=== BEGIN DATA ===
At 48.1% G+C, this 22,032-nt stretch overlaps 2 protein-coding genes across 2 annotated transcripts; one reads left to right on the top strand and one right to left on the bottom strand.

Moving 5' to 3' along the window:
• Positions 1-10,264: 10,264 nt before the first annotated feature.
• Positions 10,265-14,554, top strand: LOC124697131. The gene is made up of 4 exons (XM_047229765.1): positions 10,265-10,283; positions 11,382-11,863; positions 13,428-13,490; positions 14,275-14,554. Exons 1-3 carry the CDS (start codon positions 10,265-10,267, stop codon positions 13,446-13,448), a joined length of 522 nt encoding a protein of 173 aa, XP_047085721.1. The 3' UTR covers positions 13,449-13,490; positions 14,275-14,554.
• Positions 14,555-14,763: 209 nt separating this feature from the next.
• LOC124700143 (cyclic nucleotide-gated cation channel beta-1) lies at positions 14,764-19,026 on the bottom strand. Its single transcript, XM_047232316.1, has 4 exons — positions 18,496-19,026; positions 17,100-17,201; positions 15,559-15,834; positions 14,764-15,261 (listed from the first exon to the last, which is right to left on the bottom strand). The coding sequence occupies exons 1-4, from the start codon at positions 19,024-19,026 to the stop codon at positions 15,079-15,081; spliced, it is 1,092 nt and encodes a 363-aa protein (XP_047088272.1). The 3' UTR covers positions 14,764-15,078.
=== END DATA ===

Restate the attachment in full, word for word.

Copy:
At 48.1% G+C, this 22,032-nt stretch overlaps 2 protein-coding genes across 2 annotated transcripts; one reads left to right on the top strand and one right to left on the bottom strand.

Moving 5' to 3' along the window:
• Positions 1-10,264: 10,264 nt before the first annotated feature.
• Positions 10,265-14,554, top strand: LOC124697131. The gene is made up of 4 exons (XM_047229765.1): positions 10,265-10,283; positions 11,382-11,863; positions 13,428-13,490; positions 14,275-14,554. Exons 1-3 carry the CDS (start codon positions 10,265-10,267, stop codon positions 13,446-13,448), a joined length of 522 nt encoding a protein of 173 aa, XP_047085721.1. The 3' UTR covers positions 13,449-13,490; positions 14,275-14,554.
• Positions 14,555-14,763: 209 nt separating this feature from the next.
• LOC124700143 (cyclic nucleotide-gated cation channel beta-1) lies at positions 14,764-19,026 on the bottom strand. Its single transcript, XM_047232316.1, has 4 exons — positions 18,496-19,026; positions 17,100-17,201; positions 15,559-15,834; positions 14,764-15,261 (listed from the first exon to the last, which is right to left on the bottom strand). The coding sequence occupies exons 1-4, from the start codon at positions 19,024-19,026 to the stop codon at positions 15,079-15,081; spliced, it is 1,092 nt and encodes a 363-aa protein (XP_047088272.1). The 3' UTR covers positions 14,764-15,078.